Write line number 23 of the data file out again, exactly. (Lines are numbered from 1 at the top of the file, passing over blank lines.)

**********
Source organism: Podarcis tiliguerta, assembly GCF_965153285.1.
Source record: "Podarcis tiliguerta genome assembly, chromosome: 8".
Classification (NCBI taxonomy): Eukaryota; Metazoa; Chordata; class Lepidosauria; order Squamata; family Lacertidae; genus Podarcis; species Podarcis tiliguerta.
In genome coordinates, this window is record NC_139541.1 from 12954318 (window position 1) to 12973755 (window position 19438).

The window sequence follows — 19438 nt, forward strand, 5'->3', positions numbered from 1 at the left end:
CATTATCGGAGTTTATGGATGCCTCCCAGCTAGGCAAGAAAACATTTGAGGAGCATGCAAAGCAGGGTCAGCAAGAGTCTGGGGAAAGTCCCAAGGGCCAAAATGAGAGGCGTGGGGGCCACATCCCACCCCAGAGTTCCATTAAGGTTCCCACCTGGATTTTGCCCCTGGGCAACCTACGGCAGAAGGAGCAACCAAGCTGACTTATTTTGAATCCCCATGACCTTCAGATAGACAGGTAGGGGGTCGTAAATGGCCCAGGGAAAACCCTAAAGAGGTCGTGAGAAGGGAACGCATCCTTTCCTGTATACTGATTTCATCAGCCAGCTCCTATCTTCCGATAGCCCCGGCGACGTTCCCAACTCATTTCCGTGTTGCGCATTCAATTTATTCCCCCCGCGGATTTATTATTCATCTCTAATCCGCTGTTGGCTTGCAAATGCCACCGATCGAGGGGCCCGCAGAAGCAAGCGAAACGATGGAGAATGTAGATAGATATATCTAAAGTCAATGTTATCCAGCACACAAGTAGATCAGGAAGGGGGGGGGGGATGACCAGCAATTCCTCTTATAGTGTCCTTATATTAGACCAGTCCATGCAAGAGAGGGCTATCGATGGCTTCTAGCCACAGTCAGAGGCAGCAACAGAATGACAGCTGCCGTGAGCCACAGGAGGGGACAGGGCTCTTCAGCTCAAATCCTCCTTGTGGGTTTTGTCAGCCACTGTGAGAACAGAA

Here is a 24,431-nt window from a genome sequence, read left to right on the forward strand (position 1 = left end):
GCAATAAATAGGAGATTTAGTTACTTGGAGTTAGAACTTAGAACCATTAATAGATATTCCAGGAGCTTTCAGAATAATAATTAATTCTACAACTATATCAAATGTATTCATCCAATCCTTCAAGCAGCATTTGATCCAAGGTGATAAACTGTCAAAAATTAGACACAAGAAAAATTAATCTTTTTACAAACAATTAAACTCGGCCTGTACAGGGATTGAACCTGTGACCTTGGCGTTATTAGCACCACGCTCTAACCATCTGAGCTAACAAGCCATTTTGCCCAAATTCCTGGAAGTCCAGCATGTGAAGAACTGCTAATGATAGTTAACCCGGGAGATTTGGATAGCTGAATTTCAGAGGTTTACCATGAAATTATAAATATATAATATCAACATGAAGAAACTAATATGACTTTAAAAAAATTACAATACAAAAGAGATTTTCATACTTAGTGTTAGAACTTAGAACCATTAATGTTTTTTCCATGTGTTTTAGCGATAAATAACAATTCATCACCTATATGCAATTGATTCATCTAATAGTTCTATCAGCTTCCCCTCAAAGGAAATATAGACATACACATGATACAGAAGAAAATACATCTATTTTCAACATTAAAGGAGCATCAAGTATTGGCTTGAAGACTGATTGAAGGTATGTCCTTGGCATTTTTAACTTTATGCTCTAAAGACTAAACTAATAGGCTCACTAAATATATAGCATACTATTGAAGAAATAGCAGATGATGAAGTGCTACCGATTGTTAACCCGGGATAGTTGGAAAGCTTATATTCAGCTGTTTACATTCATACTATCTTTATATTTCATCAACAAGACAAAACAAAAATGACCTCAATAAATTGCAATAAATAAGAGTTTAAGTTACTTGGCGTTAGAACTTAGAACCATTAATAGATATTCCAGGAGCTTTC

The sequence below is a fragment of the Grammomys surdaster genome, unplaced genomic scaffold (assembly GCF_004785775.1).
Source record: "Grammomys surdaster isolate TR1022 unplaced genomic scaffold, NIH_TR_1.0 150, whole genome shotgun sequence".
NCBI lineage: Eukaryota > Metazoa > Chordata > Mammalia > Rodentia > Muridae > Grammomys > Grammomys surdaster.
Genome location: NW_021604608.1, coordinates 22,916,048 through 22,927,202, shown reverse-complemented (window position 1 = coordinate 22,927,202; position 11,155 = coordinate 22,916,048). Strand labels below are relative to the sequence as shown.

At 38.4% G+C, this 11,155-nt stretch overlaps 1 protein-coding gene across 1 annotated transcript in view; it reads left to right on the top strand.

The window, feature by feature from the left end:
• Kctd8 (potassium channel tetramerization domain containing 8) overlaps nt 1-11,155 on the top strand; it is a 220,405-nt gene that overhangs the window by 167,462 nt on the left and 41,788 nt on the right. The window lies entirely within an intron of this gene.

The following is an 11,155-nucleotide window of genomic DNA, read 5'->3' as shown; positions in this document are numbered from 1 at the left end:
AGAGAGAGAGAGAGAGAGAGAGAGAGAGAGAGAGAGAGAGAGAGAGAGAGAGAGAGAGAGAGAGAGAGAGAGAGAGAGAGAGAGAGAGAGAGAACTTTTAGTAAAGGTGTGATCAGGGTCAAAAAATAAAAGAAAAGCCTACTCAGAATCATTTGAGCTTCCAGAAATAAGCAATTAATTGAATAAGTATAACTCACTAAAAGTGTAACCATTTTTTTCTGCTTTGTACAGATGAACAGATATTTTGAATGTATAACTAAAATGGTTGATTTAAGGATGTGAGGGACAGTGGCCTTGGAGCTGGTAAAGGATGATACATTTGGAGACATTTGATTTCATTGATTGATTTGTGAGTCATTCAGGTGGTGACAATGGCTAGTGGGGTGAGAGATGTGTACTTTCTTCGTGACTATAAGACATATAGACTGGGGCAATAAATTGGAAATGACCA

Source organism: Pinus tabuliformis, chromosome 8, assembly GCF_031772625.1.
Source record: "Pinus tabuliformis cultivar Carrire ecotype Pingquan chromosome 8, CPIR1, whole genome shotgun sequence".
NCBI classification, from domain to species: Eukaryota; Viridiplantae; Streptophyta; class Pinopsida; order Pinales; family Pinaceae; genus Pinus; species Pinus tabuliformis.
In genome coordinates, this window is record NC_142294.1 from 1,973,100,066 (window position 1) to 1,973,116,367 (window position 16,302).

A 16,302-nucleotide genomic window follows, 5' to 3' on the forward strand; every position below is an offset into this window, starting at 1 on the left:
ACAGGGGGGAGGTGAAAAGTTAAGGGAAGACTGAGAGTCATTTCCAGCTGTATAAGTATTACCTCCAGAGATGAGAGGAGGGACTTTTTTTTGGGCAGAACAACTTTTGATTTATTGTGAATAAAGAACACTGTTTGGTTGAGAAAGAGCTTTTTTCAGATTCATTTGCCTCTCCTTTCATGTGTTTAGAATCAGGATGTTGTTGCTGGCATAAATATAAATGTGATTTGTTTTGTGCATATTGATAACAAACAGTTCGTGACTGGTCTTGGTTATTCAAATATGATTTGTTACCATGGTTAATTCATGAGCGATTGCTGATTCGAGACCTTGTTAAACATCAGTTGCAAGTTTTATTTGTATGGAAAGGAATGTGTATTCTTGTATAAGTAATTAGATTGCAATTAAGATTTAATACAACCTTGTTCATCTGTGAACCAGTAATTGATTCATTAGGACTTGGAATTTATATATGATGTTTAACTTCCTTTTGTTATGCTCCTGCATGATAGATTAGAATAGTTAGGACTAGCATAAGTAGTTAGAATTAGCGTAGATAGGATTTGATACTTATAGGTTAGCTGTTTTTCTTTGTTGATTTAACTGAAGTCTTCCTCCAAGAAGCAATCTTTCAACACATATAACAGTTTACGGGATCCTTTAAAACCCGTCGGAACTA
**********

ACAGGGGGGAGGTGAAAAGTTAAGGGAAGACTGAGAGTCATTTCCAGCTGTATAAGTATTACCTCCAGAGATGAGAGGAGGGACTTTTTTTTGGGCAGAACAACTTTTGATTTATTGTGAATAAAGAACACTGTTTGGTTGAGAAAGAGCTTTTTTCAGATTCATTTGCCTCTCCTTTCATGTGTTTAGAATCAGGATGTTGTTGCTGGCATAAATATAAATGTGATTTGTTTTGTGCATATTGATAACAAACAGTTCGTGACTGGTCTTGGTTATTCAAATATGATTTGTTACCATGGTTAATTCATGAGCGATTGCTGATTCGAGACCTTGTTAAACATCAGTTGCAAGTTTTATTTGTATGGAAAGGAATGTGTATTCTTGTATAAGTAATTAGATTGCAATTAAGATTTAATACAACCTTGTTCATCTGTGAACCAGTAATTGATTCATTAGGACTTGGAATTTATATATGATGTTTAACTTCCTTTTGTTATGCTCCTGCATGATAGATTAGAATAGTTAGGACTAGCATAAGTAGTTAGAATTAGCGTAGATAGGATTTGATACTTATAGGTTAGCTGTTTTTCTTTGTTGATTTAACTGAAGTCTTCCTCCAAGAAGCAATCTTTCAACACATATAACAGTTTACGGGATCCTTTAAAACCCGTCGGAACTA